DHEC staff: Experimental seawalls should not be allowed
December 12th, 2016
By Jake Lucas
Staff from the state’s coastal management agency say the experimental plastic seawalls installed on the beach in stretches of Wild Dunes and on a sea island near Beaufort should come down and not be allowed in the future.
That’s the recommendation Blair Williams, manager of the critical area and wetland permitting section of the Department of Health and Environmental Control’s office of Ocean and Coastal Resource Management (DHEC-OCRM), presented to DHEC’s board last Thursday. The board will ultimately make the final ruling on the devices after a 60-day public comment period and a public hearing.
Staff made the determination after reviewing the results of a roughly five-month pilot program and study of the experimental devices, called a “wave dissipation system” by the group – that includes a Mount Pleasant resident and a Citadel engineering professor – that developed them. The system was studied and analyzed by The Citadel, staff from OCRM, and GEL Engineering, whom the department brought on as a third-party reviewer of the results.
In a report explaining the recommendation, staff say the system does not do enough to fight erosion, has a negative impact on the beach and does not meet the provisions of the budget proviso that permitted the pilot study in 2014.
But in The Citadel’s own report on the study and a letter prefacing it, researchers are critical of what they call “fictitious constraints assigned through the study period” that “made performing research unreasonable at best and impossible at worst.”
Their analysis of the study period reaches a different conclusion than OCRM staff.
“At all sites, the [wave dissipation system] protected the structures behind the system and when used as recommended (not as detailed in this study) the results will be even better,” the report says.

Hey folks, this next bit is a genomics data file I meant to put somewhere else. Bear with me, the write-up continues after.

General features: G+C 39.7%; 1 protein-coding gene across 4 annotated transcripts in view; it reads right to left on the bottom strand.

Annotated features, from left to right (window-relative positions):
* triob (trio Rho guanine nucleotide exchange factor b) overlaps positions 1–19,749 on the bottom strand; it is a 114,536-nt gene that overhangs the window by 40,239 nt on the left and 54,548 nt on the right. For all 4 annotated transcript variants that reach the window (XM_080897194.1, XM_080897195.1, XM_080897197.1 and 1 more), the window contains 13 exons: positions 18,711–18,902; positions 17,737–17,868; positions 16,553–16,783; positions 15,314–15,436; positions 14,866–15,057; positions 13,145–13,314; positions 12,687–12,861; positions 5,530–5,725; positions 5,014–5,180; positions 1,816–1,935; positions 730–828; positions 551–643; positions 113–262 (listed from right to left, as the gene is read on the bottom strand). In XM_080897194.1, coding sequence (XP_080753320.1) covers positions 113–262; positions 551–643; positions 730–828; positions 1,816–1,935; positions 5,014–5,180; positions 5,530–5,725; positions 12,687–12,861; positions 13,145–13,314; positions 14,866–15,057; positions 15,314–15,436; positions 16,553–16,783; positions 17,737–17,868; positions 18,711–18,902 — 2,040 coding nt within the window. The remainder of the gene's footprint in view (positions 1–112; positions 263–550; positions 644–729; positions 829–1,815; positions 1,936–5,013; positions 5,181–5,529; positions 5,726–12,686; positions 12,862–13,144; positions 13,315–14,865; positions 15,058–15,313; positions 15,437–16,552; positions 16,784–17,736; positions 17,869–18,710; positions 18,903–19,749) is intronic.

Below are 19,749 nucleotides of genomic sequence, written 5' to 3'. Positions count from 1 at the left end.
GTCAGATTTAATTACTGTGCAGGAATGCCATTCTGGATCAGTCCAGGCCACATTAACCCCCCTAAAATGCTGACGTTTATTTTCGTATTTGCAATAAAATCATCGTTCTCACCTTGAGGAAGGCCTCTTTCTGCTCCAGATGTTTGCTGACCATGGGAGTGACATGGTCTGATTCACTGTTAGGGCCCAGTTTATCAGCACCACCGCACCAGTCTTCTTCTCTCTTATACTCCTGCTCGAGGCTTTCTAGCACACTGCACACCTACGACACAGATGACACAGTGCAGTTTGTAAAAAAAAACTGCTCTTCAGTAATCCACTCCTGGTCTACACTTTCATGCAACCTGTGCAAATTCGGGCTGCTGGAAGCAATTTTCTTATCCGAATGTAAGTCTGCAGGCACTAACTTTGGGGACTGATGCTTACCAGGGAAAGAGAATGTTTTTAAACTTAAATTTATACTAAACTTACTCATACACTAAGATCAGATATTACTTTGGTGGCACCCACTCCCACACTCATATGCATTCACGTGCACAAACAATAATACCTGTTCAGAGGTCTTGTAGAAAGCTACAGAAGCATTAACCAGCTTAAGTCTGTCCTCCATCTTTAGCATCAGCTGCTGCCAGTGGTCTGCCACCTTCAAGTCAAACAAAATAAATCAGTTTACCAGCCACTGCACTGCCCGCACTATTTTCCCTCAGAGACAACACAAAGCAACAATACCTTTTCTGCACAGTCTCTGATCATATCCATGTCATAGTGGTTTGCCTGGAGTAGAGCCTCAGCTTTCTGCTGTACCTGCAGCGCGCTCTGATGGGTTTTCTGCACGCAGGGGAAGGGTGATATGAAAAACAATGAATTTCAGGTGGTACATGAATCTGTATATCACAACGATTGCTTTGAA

It is signed by Citadel professors Timothy Mays and Mary Watson. The system was dreamed up by Mount Pleasant resident Deron Nettles, who teamed up with Mays to make it.
The system is made of removable PVC pipes that stretch horizontally between vertical piles encased in plastic to make a sort of flexible wall. The spacing between the horizontal pipes can be adjusted, and the pipes can be removed depending on the tide and wave conditions with the goal of taking the punch out of waves while still allowing some sand and water to pass through the system.
One of the Citadel researchers’ main contentions is that they were not allowed to use the system as flexibly as it was designed to be.
“The [wave dissipation system] is a dynamic system that must be configured appropriately for optimal performance and … its use will require modifications and some degree of sand replenishing after severe erosion events,” the researchers write.
Mays and a lawyer representing the group behind the system did not respond to multiple requests to comment on OCRM staff’s recommendation.
In an email, Director of OCRM’s Coastal Services Division Daniel Burger said throughout the study, the department allowed The Citadel to make all kinds of modifications to the system, including adding tiers of protection, removing horizontal pipes, lowering horizontal pipes, adding other experimental panels at the base of the horizontal pipes, and putting sand on the land side of the system.
At one point, OCRM did deny The Citadel team’s request to scrape and move sand that had accreted behind the system at Beachwood East in Wild Dunes on Isle of Palms after the thousand year flood event because staff said it would compromise the study data. The Citadel researchers write that it would have allowed them to rebuild the dune to its configuration before the flood, and it was disappointing that, "OCRM did not allow the research team to prove that it could function in this capacity."